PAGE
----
Mummies don’t go to waste, Ana Ruiz tells us in The Spirit of Ancient Egypt :

“By the 11th century, Egyptian mummies were being ground into powder and sold as Mummia Vera; this was marketed as an aphrodisiac and a medicine. The great Persian physician Avicenna prescribed Mummia for just about every illness. By the 16th century, Mummia Vera had become highly sought after and was sold in apothecaries throughout Europe well into the 17th century” (95-6).

During the Civil War, “a paper manufacturer named Isaac Augustus Stanwood had the ghastly idea of importing Egyptian mummies to mitigate the critical shortage of rags needed for making paper. He imported huge quantities of mummies, for their linen bandaging; they were unwrapped, and the bandages were reduced to pulp” (96).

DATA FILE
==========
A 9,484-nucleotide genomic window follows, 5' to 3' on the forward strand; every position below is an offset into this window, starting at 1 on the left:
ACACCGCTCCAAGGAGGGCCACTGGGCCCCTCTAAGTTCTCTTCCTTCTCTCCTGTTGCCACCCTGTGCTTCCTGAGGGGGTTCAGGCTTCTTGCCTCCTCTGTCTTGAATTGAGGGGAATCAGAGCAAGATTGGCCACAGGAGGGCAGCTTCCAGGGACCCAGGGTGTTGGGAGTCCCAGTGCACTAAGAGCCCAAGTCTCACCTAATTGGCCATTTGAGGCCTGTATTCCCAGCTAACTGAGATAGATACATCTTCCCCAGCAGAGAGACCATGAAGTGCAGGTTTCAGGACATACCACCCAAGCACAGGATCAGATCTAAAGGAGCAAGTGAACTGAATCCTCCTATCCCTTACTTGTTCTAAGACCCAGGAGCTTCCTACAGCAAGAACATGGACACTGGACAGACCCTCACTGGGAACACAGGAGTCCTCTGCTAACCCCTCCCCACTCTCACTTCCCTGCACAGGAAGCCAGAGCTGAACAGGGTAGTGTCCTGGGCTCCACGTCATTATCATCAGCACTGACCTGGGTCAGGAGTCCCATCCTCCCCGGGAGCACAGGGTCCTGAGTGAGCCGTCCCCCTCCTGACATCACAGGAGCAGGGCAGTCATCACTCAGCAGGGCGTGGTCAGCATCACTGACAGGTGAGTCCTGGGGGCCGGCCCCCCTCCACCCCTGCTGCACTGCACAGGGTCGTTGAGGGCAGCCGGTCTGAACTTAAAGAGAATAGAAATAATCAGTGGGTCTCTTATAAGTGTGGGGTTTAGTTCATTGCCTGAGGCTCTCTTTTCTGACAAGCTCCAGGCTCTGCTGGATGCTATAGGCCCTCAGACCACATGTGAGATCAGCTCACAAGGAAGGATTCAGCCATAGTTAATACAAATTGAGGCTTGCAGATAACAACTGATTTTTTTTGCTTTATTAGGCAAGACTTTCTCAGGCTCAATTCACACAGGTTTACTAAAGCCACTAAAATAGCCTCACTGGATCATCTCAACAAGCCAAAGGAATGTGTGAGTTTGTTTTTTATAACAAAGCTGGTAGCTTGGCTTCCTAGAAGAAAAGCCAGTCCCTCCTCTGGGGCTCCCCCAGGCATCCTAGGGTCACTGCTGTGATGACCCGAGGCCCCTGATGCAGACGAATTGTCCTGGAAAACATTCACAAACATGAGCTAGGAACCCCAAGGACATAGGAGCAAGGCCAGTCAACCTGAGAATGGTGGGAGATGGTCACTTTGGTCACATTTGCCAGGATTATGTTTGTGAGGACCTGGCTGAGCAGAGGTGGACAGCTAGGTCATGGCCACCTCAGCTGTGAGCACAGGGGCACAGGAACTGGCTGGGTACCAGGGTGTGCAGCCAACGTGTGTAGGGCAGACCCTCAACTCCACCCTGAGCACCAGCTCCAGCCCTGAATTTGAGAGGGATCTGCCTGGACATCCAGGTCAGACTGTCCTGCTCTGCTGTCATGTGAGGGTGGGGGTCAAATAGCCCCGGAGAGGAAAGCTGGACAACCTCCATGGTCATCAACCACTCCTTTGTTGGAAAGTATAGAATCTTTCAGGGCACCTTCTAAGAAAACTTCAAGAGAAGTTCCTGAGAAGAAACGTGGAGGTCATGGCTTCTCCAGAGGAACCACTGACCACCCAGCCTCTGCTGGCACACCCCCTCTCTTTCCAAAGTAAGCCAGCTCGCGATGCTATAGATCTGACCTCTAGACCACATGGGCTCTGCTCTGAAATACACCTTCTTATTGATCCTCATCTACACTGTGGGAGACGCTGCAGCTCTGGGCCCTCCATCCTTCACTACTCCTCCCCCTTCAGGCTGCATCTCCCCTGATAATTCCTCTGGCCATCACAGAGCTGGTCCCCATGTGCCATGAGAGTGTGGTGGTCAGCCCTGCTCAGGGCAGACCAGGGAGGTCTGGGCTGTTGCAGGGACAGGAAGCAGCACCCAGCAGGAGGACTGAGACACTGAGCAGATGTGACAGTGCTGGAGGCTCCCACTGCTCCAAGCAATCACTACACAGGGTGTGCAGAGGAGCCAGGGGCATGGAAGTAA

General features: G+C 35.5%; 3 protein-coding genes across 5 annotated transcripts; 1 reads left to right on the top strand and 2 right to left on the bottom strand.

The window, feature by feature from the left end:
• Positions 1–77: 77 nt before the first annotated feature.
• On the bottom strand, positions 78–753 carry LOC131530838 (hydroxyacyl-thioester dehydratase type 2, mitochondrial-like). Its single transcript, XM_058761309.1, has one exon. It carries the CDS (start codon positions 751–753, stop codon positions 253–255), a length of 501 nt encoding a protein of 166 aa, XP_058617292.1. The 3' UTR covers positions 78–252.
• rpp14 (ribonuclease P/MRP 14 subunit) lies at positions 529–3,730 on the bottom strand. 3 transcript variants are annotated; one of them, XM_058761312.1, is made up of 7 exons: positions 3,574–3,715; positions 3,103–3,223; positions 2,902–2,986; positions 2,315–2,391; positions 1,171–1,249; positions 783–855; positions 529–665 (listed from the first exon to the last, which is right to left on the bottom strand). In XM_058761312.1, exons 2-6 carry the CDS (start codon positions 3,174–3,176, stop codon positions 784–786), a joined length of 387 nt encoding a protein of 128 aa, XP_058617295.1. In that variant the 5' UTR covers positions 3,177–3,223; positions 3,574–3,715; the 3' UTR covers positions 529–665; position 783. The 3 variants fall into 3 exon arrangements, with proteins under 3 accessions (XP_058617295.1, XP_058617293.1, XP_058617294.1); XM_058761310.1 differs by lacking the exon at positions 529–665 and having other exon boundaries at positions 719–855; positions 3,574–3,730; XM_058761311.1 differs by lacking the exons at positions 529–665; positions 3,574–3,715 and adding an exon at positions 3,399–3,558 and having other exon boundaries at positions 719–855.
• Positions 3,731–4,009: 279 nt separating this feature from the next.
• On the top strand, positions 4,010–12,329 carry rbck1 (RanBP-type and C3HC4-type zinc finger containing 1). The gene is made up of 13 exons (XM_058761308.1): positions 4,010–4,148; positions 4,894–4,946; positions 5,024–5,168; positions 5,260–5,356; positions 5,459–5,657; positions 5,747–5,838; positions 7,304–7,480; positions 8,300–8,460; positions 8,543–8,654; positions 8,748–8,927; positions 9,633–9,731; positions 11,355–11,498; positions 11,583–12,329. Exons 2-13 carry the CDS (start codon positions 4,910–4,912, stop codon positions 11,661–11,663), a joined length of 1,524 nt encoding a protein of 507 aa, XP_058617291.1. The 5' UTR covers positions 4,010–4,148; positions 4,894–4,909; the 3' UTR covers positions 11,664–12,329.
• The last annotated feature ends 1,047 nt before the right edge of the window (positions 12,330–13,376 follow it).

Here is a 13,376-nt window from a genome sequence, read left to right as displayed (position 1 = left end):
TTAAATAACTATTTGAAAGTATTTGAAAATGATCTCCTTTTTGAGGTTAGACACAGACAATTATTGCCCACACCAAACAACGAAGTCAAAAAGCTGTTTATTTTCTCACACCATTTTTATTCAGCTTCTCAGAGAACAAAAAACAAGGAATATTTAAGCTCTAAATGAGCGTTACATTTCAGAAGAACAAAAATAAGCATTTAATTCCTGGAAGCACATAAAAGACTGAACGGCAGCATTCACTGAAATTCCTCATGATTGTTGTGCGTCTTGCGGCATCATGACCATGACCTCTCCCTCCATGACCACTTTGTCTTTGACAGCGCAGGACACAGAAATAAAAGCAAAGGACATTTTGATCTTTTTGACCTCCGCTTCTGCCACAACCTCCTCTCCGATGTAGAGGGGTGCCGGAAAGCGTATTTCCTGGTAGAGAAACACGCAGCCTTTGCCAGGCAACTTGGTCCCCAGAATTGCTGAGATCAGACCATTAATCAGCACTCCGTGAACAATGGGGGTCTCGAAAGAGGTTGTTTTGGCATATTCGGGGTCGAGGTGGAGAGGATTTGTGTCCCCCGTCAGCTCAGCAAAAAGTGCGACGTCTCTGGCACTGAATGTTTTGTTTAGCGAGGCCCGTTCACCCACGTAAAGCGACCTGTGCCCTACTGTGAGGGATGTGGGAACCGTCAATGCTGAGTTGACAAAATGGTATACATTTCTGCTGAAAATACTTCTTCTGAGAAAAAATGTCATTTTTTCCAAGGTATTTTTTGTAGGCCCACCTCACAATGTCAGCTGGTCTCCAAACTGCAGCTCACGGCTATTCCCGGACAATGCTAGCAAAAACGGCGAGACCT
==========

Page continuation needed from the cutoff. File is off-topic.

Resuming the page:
He kept this up until people started getting sick, and it was attributed to an ancient Egyptian curse, which proved to be bad for business.

Articles by Peter J. Leithart

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